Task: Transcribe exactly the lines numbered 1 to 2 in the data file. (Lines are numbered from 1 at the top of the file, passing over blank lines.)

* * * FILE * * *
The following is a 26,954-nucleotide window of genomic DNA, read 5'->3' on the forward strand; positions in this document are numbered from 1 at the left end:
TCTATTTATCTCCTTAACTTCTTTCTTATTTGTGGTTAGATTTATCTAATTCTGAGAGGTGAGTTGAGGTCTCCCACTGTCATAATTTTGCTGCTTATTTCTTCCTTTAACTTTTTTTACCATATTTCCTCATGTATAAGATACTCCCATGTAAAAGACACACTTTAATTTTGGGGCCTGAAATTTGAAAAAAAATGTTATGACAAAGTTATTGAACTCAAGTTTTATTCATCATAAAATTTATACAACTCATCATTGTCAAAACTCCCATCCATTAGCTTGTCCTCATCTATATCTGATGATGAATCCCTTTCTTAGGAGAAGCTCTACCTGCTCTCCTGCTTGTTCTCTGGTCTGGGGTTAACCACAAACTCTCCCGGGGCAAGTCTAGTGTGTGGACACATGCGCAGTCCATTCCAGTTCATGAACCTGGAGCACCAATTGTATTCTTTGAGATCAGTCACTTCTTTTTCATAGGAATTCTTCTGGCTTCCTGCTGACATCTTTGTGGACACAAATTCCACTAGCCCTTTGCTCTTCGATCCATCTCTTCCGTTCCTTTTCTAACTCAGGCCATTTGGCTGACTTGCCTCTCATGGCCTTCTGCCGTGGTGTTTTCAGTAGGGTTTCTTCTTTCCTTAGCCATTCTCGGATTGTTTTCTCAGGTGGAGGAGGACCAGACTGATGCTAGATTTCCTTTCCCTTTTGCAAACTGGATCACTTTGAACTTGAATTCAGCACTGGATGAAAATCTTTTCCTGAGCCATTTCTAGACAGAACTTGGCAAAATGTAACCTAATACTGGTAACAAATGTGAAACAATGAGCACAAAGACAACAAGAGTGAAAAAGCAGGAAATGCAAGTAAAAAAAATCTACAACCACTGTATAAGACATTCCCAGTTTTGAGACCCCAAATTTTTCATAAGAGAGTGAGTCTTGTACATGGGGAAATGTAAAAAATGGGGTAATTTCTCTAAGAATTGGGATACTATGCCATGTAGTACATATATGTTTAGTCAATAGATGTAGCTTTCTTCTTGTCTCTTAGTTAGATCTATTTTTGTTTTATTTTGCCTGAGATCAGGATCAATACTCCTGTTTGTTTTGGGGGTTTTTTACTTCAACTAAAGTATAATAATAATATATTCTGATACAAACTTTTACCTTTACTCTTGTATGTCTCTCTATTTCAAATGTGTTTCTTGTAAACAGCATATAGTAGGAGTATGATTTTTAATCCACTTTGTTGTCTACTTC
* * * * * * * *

The following is a 26,954-nucleotide window of genomic DNA, read 5'->3' on the forward strand; positions in this document are numbered from 1 at the left end:
TCTATTTATCTCCTTAACTTCTTTCTTATTTGTGGTTAGATTTATCTAATTCTGAGAGGTGAGTTGAGGTCTCCCACTGTCATAATTTTGCTGCTTATTTCTTCCTTTAACTTTTTTTACCATATTTCCTCATGTATAAGATACTCCCATGTAAAAGACACACTTTAATTTTGGGGCCTGAAATTTGAAAAAAAATGTTATGACAAAGTTATTGAACTCAAGTTTTATTCATCATAAAATTTATACAACTCATCATTGTCAAAACTCCCATCCATTAGCTTGTCCTCATCTATATCTGATGATGAATCCCTTTCTTAGGAGAAGCTCTACCTGCTCTCCTGCTTGTTCTCTGGTCTGGGGTTAACCACAAACTCTCCCGGGGCAAGTCTAGTGTGTGGACACATGCGCAGTCCATTCCAGTTCATGAACCTGGAGCACCAATTGTATTCTTTGAGATCAGTCACTTCTTTTTCATAGGAATTCTTCTGGCTTCCTGCTGACATCTTTGTGGACACAAATTCCACTAGCCCTTTGCTCTTCGATCCATCTCTTCCGTTCCTTTTCTAACTCAGGCCATTTGGCTGACTTGCCTCTCATGGCCTTCTGCCGTGGTGTTTTCAGTAGGGTTTCTTCTTTCCTTAGCCATTCTCGGATTGTTTTCTCAGGTGGAGGAGGACCAGACTGATGCTAGATTTCCTTTCCCTTTTGCAAACTGGATCACTTTGAACTTGAATTCAGCACTGGATGAAAATCTTTTCCTGAGCCATTTCTAGACAGAACTTGGCAAAATGTAACCTAATACTGGTAACAAATGTGAAACAATGAGCACAAAGACAACAAGAGTGAAAAAGCAGGAAATGCAAGTAAAAAAAATCTACAACCACTGTATAAGACATTCCCAGTTTTGAGACCCCAAATTTTTCATAAGAGAGTGAGTCTTGTACATGGGGAAATGTAAAAAATGGGGTAATTTCTCTAAGAATTGGGATACTATGCCATGTAGTACATATATGTTTAGTCAATAGATGTAGCTTTCTTCTTGTCTCTTAGTTAGATCTATTTTTGTTTTATTTTGCCTGAGATCAGGATCAATACTCCTGTTTGTTTTGGGGGTTTTTTACTTCAACTAAAGTATAATAATAATATATTCTGATACAAACTTTTACCTTTACTCTTGTATGTCTCTCTATTTCAAATGTGTTTCTTGTAAACAGCATATAGTAGGAGTATGATTTTTAATCCACTTTGTTGTCTACTTC